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One Court of Justice Blog

August 23, 2017

COA: Court order for physical transfer of a child from a parent constitutes removal triggering the protections of the Michigan Indian Family Preservation Act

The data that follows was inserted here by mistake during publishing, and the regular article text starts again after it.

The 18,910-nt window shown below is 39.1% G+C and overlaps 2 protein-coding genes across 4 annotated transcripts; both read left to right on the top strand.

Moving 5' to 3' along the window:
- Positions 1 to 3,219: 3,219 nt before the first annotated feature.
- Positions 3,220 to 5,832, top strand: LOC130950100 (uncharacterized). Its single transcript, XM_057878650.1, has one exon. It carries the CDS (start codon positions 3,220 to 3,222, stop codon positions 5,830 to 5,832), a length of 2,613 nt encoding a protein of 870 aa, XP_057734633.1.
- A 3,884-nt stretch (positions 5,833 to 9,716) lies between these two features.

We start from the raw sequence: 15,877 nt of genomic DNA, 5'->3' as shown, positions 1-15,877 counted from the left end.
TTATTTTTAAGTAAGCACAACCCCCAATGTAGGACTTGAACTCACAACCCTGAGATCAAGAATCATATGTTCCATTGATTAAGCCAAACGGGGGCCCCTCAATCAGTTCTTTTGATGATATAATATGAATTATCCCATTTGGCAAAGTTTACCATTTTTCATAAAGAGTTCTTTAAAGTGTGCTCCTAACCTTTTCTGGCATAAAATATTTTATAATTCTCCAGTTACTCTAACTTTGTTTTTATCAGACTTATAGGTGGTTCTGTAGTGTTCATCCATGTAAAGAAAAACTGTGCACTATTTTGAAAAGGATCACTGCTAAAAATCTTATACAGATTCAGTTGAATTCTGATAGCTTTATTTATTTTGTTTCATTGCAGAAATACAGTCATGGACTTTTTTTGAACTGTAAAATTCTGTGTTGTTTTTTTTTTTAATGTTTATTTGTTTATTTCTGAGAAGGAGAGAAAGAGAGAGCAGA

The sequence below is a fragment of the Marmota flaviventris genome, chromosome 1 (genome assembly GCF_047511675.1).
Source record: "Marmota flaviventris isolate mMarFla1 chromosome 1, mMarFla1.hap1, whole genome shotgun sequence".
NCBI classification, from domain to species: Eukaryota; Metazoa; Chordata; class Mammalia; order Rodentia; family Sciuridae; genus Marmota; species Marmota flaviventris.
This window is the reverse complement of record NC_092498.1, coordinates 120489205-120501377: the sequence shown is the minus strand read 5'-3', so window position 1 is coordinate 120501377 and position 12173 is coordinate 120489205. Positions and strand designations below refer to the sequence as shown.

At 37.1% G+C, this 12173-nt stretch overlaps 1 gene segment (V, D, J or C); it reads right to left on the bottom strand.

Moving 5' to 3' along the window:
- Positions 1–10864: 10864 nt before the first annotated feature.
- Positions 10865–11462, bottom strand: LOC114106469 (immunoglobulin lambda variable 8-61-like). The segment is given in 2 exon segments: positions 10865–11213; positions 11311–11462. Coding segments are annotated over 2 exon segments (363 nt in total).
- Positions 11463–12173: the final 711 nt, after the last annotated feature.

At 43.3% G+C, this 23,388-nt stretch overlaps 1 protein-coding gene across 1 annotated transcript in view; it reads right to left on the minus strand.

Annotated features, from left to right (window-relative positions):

In In re Detmer/Beaudry, No. 336348, the Court considered the custody situation of a mother and two minor children that were eligible for membership in the Sault Ste. Marie Tribe of Chippewa Indians, and thus subject to the protections of the Michigan Indian Family Preservation Act (MIFPA).  In particular, the mother alleged that the children had been placed with the non-respondent father without trial court findings regarding remedial services or risk of harm, as required by the MIFPA.  During the pendancy of the appeal, the case became moot as the children were returned to the mother's custody.  Nevertheless, because the issue had public significance, was likely to recur, and would avoid judicial review because of the nature of temporary placements, the Court decided to rule on the case even though it was moot.  In doing so, the Court found that the MIFPA required particular findings from the trial court before a child could be "removed" from parental custody.  Although the MIFPA did not define the word "removed," and the Court concluded that a court order physically transferring placement of the child constitutes removal and triggers the MIFPA protections, but that a voluntary placement of a child is not a removal, and the protections do not apply in that situation.  

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